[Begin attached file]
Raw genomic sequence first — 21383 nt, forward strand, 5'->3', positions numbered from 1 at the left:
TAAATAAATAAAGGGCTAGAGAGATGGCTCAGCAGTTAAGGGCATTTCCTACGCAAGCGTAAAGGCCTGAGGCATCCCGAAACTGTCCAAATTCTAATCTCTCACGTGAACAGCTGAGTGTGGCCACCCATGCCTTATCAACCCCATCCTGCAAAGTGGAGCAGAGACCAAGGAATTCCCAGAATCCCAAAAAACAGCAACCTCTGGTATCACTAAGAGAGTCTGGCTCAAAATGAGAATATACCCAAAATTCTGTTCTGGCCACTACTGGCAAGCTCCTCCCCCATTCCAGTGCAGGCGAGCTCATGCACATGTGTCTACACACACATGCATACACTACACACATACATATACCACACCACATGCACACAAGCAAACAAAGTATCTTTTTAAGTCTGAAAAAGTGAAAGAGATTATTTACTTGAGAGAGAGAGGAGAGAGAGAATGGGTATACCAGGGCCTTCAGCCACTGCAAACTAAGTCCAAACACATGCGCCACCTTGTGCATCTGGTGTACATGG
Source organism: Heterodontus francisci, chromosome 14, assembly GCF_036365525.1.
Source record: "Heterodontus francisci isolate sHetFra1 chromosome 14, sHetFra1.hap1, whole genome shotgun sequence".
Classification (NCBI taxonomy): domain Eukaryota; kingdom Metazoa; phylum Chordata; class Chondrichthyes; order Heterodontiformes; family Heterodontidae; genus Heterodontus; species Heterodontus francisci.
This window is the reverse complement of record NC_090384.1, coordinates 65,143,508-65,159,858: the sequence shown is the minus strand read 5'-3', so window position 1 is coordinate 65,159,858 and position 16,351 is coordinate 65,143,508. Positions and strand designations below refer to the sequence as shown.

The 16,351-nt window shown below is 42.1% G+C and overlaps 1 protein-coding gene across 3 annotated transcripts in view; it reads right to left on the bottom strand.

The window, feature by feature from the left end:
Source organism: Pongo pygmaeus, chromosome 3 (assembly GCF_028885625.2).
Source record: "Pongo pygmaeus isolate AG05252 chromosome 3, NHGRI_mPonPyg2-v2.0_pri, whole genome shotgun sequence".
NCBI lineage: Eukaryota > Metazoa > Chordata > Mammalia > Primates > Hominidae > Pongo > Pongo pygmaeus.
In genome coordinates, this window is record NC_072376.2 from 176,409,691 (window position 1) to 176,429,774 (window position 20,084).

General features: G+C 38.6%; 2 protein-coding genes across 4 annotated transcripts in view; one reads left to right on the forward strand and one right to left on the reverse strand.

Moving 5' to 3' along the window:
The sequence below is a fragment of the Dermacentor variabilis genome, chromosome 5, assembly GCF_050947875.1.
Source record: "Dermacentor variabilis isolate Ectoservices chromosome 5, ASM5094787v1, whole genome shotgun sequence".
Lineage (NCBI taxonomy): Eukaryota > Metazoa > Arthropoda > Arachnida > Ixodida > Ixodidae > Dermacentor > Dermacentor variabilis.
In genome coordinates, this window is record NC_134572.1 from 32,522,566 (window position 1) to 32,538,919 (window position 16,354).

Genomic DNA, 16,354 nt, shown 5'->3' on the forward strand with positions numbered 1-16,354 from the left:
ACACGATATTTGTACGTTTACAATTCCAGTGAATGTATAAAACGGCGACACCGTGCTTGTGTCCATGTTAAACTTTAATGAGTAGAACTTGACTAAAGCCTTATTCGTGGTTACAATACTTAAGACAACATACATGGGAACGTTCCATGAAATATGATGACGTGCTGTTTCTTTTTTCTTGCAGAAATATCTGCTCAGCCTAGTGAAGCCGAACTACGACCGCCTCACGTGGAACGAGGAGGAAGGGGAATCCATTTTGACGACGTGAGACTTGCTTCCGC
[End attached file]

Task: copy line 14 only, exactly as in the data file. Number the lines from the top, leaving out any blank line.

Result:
Moving 5' to 3' along the window: